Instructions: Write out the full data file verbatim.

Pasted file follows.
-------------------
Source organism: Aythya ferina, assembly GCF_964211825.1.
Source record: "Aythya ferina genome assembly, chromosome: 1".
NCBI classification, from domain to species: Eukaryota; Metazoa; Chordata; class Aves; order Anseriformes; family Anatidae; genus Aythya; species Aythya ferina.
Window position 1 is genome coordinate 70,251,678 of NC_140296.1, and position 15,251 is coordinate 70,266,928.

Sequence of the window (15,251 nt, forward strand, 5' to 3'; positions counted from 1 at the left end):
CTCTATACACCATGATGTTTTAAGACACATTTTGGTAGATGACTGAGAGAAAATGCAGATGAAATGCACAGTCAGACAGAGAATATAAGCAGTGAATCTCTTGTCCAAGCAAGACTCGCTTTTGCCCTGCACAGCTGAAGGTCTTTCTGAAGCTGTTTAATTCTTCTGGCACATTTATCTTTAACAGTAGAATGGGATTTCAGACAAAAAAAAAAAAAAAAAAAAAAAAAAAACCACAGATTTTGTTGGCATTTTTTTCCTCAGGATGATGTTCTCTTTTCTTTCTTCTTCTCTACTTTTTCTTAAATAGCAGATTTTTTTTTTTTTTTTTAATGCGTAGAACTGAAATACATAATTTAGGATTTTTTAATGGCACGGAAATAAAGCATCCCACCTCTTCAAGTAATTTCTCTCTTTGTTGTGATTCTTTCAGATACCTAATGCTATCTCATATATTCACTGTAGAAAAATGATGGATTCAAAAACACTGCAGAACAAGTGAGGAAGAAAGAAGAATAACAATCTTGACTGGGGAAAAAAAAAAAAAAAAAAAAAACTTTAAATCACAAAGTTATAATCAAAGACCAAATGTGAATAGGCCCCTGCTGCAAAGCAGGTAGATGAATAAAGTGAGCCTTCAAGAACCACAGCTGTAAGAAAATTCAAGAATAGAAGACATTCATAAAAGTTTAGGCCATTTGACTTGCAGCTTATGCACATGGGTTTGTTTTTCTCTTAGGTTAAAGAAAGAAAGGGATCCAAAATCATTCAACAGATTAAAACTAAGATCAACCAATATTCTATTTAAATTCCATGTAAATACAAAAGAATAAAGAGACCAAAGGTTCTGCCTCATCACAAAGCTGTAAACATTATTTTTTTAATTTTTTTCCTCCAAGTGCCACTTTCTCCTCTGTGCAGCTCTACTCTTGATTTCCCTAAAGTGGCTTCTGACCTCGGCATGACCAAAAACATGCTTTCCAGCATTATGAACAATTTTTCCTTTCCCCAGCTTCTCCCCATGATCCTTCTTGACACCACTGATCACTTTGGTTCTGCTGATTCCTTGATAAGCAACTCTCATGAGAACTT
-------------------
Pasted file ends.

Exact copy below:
Source organism: Aythya ferina, assembly GCF_964211825.1.
Source record: "Aythya ferina genome assembly, chromosome: 1".
NCBI classification, from domain to species: Eukaryota; Metazoa; Chordata; class Aves; order Anseriformes; family Anatidae; genus Aythya; species Aythya ferina.
Window position 1 is genome coordinate 70,251,678 of NC_140296.1, and position 15,251 is coordinate 70,266,928.

Sequence of the window (15,251 nt, forward strand, 5' to 3'; positions counted from 1 at the left end):
CTCTATACACCATGATGTTTTAAGACACATTTTGGTAGATGACTGAGAGAAAATGCAGATGAAATGCACAGTCAGACAGAGAATATAAGCAGTGAATCTCTTGTCCAAGCAAGACTCGCTTTTGCCCTGCACAGCTGAAGGTCTTTCTGAAGCTGTTTAATTCTTCTGGCACATTTATCTTTAACAGTAGAATGGGATTTCAGACAAAAAAAAAAAAAAAAAAAAAAAAAAAACCACAGATTTTGTTGGCATTTTTTTCCTCAGGATGATGTTCTCTTTTCTTTCTTCTTCTCTACTTTTTCTTAAATAGCAGATTTTTTTTTTTTTTTTTAATGCGTAGAACTGAAATACATAATTTAGGATTTTTTAATGGCACGGAAATAAAGCATCCCACCTCTTCAAGTAATTTCTCTCTTTGTTGTGATTCTTTCAGATACCTAATGCTATCTCATATATTCACTGTAGAAAAATGATGGATTCAAAAACACTGCAGAACAAGTGAGGAAGAAAGAAGAATAACAATCTTGACTGGGGAAAAAAAAAAAAAAAAAAAAAACTTTAAATCACAAAGTTATAATCAAAGACCAAATGTGAATAGGCCCCTGCTGCAAAGCAGGTAGATGAATAAAGTGAGCCTTCAAGAACCACAGCTGTAAGAAAATTCAAGAATAGAAGACATTCATAAAAGTTTAGGCCATTTGACTTGCAGCTTATGCACATGGGTTTGTTTTTCTCTTAGGTTAAAGAAAGAAAGGGATCCAAAATCATTCAACAGATTAAAACTAAGATCAACCAATATTCTATTTAAATTCCATGTAAATACAAAAGAATAAAGAGACCAAAGGTTCTGCCTCATCACAAAGCTGTAAACATTATTTTTTTAATTTTTTTCCTCCAAGTGCCACTTTCTCCTCTGTGCAGCTCTACTCTTGATTTCCCTAAAGTGGCTTCTGACCTCGGCATGACCAAAAACATGCTTTCCAGCATTATGAACAATTTTTCCTTTCCCCAGCTTCTCCCCATGATCCTTCTTGACACCACTGATCACTTTGGTTCTGCTGATTCCTTGATAAGCAACTCTCATGAGAACTT